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Comedy Bang! Bang! Review: “Ken Marino”

(Episode 4.27) “Ken Marino Wears a Slim Gray Suit and Salmon Tie”

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<i>Comedy Bang! Bang!</i> Review: &#8220;Ken Marino&#8221;

As Scott pointed out last week, Comedy Bang! Bang! isn’t about one gimmick, it’s about a new gimmick each week. Last week’s was quite impressive, in attempting to shoot the episode in one unedited take. But unfortunately, it also showcases just how unnecessary the gimmick is this week is in “Ken Marino Wears a Slim Gray Suit and Salmon Tie.”

In this week’s gimmick, Scott trades his soul to Lou Cifer for five wishes, played by Kevin Pollack. Since he couldn’t find a guest for this week’s show, one of his wishes is to get Ken Marino on (Kid Cudi’s cousin that is 40% scab just won’t do). Through the power of evil, Marino appears and Scott gets his wishes. But other than a way to start the show and end the show, there’s really no other reason for this element.

After Tom Lennon this week, we get another member of The State with Marino on the couch, who, as Charming Funny Celebrity Magazine mentions, is America’s Cool Older Brother. We see this as Scott screws up on his question and Marino cheers him up, even though everyone says he’s no good at his job. When Cudi thinks he’s no good at music and beings to raise questions about whatever happened to Reggie, Marino points out that it doesn’t matter if you’re good at your job as long as you get paid. And when that little jerk loses Marino’s $6 in a baseball game, Ken yells at him for being such an ass.

As we see in this episode, and as we see on his episodes of the podcast, Marino has a very laid back sense of humor that isn’t as big as some of his roles would hint at. He’s funny, but pretty calm when he explains how kids these days are cutting off their balls or how he’s not actually Marino at all, but instead Slump Rathman, a Ken Marino lookalike.

As the character guest this week, we get Matt Besser terrifyingly dressed at Björk. Hearing Besser as Björk is one thing, but seeing Besser dressed like Björk is a whole new type of fear. Björk is pretentious and is obviously ridiculous, as when she sings the instructions on how to use a ladder, only to mention that it’s better than anything Taylor Swift has ever written. But Björk and Marino are both at their best when Björk attempts to make a song using Marino, and the noises he makes when she hits him with a hammer, and tases him or throws dog piss on him. Even Scott can’t help but laugh when Björk proclaims at Marino “do you think I’m scared of hammers, you motherfucker??”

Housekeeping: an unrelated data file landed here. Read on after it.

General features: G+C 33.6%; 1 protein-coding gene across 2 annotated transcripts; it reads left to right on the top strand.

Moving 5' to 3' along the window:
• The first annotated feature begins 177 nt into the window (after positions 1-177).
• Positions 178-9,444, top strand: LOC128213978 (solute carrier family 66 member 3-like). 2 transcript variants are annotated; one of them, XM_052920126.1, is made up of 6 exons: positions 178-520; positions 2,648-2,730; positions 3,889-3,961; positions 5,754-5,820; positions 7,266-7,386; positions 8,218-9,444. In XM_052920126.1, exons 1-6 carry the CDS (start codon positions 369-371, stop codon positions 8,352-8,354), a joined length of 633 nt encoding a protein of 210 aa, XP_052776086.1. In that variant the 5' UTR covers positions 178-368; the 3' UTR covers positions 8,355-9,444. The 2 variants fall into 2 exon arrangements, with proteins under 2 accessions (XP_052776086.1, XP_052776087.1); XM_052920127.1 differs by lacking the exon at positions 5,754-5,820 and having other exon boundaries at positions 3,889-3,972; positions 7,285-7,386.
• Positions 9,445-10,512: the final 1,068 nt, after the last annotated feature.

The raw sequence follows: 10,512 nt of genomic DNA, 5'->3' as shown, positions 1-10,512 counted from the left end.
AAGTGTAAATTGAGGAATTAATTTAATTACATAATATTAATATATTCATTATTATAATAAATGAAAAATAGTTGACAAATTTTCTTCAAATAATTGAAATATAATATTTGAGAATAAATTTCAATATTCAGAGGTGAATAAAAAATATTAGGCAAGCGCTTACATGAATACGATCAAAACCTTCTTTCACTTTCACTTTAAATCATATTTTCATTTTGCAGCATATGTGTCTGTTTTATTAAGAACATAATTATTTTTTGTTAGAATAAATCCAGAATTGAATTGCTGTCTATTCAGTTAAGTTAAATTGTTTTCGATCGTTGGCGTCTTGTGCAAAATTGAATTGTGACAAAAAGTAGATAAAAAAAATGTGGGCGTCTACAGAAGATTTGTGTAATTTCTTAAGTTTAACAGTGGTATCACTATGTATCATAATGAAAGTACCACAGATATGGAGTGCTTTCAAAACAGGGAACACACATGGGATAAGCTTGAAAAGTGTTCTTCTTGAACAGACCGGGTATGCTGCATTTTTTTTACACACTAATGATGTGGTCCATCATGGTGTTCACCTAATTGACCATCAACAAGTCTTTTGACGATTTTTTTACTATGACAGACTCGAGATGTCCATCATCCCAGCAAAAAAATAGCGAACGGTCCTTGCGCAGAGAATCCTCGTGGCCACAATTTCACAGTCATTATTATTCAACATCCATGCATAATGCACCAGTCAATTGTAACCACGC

This batch of episodes has also increased the quality of the out-of-studio segments, this time with a great fashion segment called “Autumn Apparel.” What starts off as Scott showing off fall fashion quickly becomes about Scott trying on clothes at the mall with his mom, then turns things on its head by becoming about peer pressure, when Scott follows some cool kids and abandons his mom. Whereas a lot of the in-studio elements feel vaguely improvised, even if they have a clear direction, these other segments feel meticulously crafted to continuously keep the audience guessing. These bits are becoming even better as the show progresses.

Even though this is an episode where Scott finally gets Satan and God (Bob Odenkirk as the Colonel Sanders version of God, apparently), stylistically this is a step down from last week. But by focusing on a few great segments and great guests, this episode, on the whole, might be a step up from last week’s experimental installment.


Ross Bonaime is a D.C.-based freelance writer and regular contributor to Paste. You can follow him on Twitter.

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